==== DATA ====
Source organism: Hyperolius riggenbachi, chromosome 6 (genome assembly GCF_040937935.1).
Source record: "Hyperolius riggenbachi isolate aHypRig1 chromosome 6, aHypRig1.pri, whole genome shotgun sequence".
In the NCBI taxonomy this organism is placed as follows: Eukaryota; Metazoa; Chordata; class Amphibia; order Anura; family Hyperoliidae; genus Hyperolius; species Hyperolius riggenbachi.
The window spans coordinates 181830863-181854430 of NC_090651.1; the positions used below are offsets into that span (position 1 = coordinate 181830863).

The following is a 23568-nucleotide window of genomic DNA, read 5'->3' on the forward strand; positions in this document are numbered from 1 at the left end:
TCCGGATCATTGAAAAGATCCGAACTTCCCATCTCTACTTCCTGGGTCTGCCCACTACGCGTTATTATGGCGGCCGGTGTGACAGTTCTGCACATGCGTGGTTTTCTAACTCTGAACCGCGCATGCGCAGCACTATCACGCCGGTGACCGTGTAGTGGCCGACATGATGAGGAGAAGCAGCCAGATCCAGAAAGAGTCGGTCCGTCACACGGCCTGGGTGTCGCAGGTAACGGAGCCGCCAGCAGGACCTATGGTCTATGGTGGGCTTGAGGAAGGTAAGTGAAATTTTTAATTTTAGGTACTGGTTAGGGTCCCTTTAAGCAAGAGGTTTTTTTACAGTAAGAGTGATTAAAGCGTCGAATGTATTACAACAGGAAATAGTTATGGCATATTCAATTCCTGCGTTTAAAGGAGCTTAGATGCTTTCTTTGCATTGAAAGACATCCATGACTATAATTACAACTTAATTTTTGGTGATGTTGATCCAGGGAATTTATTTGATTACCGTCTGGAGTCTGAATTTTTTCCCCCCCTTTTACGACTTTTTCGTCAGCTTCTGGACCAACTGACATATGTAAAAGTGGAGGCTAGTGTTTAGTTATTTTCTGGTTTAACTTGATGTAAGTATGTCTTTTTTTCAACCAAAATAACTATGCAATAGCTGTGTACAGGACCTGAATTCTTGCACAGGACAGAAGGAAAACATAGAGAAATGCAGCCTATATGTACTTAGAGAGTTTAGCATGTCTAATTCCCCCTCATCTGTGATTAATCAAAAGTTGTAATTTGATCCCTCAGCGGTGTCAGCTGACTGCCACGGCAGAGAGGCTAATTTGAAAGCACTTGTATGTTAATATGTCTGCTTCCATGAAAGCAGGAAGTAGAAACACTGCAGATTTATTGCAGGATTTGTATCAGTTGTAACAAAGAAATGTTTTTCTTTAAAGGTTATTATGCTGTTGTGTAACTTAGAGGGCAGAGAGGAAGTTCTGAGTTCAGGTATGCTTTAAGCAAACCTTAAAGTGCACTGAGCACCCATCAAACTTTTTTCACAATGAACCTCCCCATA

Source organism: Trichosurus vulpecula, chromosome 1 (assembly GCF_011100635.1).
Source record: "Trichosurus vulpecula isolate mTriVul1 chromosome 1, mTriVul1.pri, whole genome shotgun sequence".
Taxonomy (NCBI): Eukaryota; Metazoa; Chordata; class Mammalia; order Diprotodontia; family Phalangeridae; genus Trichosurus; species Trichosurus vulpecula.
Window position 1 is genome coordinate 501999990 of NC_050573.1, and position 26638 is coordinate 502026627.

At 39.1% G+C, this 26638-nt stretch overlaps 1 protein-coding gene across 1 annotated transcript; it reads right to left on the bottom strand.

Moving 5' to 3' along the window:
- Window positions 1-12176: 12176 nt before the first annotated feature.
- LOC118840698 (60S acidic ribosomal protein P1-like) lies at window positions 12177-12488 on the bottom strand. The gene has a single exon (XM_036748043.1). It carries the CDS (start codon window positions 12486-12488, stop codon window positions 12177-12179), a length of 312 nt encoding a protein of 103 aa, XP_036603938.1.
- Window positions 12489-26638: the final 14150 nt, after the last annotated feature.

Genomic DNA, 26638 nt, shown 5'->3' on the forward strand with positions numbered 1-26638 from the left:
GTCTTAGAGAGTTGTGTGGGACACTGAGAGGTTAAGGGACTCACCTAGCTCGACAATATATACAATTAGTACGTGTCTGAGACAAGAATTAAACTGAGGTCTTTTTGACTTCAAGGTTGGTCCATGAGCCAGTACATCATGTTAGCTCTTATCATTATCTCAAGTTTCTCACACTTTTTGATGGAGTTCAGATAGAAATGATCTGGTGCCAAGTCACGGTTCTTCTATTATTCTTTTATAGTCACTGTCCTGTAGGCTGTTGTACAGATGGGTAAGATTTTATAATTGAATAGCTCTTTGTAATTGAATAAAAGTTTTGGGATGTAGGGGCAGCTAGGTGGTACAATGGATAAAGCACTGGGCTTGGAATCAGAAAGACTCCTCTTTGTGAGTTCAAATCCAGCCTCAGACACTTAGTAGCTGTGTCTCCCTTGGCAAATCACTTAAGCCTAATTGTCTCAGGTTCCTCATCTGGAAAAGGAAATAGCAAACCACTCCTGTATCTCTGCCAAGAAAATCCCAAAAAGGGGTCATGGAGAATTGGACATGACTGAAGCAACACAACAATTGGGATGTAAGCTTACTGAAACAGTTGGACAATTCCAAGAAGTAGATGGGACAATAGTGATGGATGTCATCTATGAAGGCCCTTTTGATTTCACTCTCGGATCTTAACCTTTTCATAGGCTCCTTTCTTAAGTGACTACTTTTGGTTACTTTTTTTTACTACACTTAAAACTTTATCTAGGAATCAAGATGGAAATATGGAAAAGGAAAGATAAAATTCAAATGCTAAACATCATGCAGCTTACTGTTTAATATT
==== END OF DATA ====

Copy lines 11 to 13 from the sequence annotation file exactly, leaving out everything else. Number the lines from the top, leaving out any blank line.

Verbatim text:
At 39.1% G+C, this 26638-nt stretch overlaps 1 protein-coding gene across 1 annotated transcript; it reads right to left on the bottom strand.

Moving 5' to 3' along the window:
- Window positions 1-12176: 12176 nt before the first annotated feature.